Legion of Merit by Lt. Gen Hobart Gay to Father Kapaun’s parents.

Two men whose names would grace the Catholic high schools in Wichita

Editor’s note: This was written by Joe Wescott, communications coordinator at Bishop Carroll Catholic High School and first appeared in the fall edition of the school’s Aquila magazine.
By Joe Wescott
Before the rivalry, it was just two men. Before high schools on opposite sides of Wichita were named in their honor, two men used their considerable talents to serve God and his people to the best of their ability. Before the “holy war” was ever fought on the gridiron or the hardwood, it was just two men who shared common vows as well as a deep mutual respect for one another. Before their interconnected lives turned into individual legacies, it was just two men.
One of the two men, Chaplain Emil J. Kapaun of Pilsen, Kansas, is known the world over as a hero of the Korean War and a brilliant example of faith in the darkest of circumstances. The other, Bishop Mark K. Carroll of St. Louis, Missouri, is not as well known but is just as well remembered as a bastion of that same faith and no less a hero to thousands of men and women across the state of Kansas and beyond.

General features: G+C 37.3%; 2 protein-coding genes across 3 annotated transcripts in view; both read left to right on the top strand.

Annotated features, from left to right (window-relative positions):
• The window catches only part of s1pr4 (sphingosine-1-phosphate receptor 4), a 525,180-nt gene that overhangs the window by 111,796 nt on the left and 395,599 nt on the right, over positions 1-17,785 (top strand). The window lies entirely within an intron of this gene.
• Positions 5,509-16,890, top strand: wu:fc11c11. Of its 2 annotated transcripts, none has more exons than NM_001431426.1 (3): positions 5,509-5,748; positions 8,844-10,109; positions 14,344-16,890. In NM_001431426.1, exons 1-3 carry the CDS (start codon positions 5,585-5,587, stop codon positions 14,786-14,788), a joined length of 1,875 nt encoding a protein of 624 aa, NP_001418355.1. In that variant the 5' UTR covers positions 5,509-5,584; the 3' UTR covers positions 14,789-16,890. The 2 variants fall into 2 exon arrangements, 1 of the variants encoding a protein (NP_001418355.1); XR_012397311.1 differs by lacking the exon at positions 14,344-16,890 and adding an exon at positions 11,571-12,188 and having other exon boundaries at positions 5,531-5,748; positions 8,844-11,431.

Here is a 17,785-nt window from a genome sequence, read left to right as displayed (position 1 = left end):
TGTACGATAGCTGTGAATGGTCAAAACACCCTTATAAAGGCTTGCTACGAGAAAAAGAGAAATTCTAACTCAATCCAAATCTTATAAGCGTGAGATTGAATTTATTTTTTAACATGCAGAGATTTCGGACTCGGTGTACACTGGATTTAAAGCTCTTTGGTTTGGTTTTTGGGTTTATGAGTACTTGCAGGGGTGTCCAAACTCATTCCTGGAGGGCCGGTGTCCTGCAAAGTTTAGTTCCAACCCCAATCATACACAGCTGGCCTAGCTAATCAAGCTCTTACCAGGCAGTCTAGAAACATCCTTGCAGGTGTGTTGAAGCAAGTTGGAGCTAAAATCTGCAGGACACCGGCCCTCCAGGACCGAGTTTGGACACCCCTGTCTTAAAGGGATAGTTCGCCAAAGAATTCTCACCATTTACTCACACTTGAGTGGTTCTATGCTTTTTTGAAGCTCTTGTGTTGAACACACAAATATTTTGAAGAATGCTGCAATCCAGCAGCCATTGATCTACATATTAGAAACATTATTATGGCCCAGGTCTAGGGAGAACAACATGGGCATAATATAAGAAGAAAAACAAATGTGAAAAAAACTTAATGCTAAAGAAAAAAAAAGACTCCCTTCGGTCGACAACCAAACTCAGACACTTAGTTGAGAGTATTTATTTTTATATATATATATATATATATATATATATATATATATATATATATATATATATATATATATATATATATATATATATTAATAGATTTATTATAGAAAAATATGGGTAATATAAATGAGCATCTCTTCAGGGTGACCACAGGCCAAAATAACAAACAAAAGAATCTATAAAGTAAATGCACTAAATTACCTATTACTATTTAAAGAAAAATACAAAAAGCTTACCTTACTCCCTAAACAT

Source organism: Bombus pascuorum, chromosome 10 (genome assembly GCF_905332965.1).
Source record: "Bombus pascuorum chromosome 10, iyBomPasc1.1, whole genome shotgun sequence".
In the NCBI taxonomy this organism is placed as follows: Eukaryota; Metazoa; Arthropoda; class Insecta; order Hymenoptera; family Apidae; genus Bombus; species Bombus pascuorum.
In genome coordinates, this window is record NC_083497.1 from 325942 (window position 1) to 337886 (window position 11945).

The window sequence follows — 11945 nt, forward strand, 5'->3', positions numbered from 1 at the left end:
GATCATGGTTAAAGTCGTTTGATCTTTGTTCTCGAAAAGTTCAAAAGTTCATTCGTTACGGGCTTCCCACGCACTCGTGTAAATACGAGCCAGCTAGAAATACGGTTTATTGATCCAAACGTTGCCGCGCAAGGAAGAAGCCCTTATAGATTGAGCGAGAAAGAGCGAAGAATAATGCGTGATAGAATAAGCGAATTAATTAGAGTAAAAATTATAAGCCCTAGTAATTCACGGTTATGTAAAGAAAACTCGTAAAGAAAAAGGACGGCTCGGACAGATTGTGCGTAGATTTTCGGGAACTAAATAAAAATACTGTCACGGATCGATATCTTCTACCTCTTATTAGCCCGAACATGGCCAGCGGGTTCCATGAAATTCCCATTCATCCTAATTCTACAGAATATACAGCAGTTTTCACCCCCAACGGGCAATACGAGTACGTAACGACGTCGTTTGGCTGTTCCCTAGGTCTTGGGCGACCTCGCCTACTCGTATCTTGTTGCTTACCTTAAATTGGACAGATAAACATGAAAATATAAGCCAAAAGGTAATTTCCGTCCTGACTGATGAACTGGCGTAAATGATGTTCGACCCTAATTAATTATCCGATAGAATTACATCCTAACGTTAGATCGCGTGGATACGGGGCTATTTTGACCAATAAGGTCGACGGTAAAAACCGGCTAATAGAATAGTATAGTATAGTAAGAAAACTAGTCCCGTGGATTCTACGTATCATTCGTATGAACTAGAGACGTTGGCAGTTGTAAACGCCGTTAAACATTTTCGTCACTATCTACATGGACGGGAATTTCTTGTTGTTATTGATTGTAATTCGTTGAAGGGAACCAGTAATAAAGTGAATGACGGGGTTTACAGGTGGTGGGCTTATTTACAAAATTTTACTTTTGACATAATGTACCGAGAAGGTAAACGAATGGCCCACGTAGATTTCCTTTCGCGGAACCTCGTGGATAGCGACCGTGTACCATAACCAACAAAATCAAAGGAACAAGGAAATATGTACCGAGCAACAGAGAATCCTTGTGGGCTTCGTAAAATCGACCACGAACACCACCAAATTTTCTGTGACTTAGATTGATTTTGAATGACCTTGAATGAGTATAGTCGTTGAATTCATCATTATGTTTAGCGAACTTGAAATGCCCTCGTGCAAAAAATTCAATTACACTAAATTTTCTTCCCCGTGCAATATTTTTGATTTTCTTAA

In that week’s special edition of the Catholic Advance, May 12, 1957, was referred to as “The Day So Long Awaited.” The reference rang true for this was the day Chaplain Kapaun Memorial High School was formally dedicated and the connection between Chaplain Kapaun and Bishop Carroll was cemented forever. The dedication was attended by archbishops, bishops, abbots, 300 priests, and over 1,000 distinguished guests and spectators. Included in that number was Cardinal Francis Cardinal Spellman, only the third cardinal to ever set foot in the Diocese of Wichita. Cardinal Spellman was an especially appropriate guest as he and Bishop Carroll were the two religious superiors to whom Kapaun reported, with Cardinal Spellman having served as military vicar for the U.S. Armed Forces during the Korean War.
The official program for that day notes that following the formal dedication of the Cornerstone, Chapel, and Administration Building, a Solemn Pontifical Mass was celebrated by Bishop Carroll on the Campus of Wichita University with Cardinal Spellman delivering the sermon. Mass was followed by a dinner with speakers including several POWs who knew Chaplain Kapaun, as well as Bishop Carroll and Cardinal Spellman.
Scott Carter, coordinator of the Fr. Kapaun Guild, said it’s unlikely Father Kapaun and Bishop Carroll met in person more than a handful of times, as Father Kapaun spent more than half of his ordained life away from the Diocese of Wichita and Bishop Carroll rarely left it. In all likelihood the origin of their relationship began with a letter of congratulations from Father Kapaun to the newly installed Bishop Carroll on May 6, 1947. Father Kapaun had been unable to attend the installation due to his ongoing studies at Catholic University in Washington, D.C., and so he began his message with warm regards for his new superior: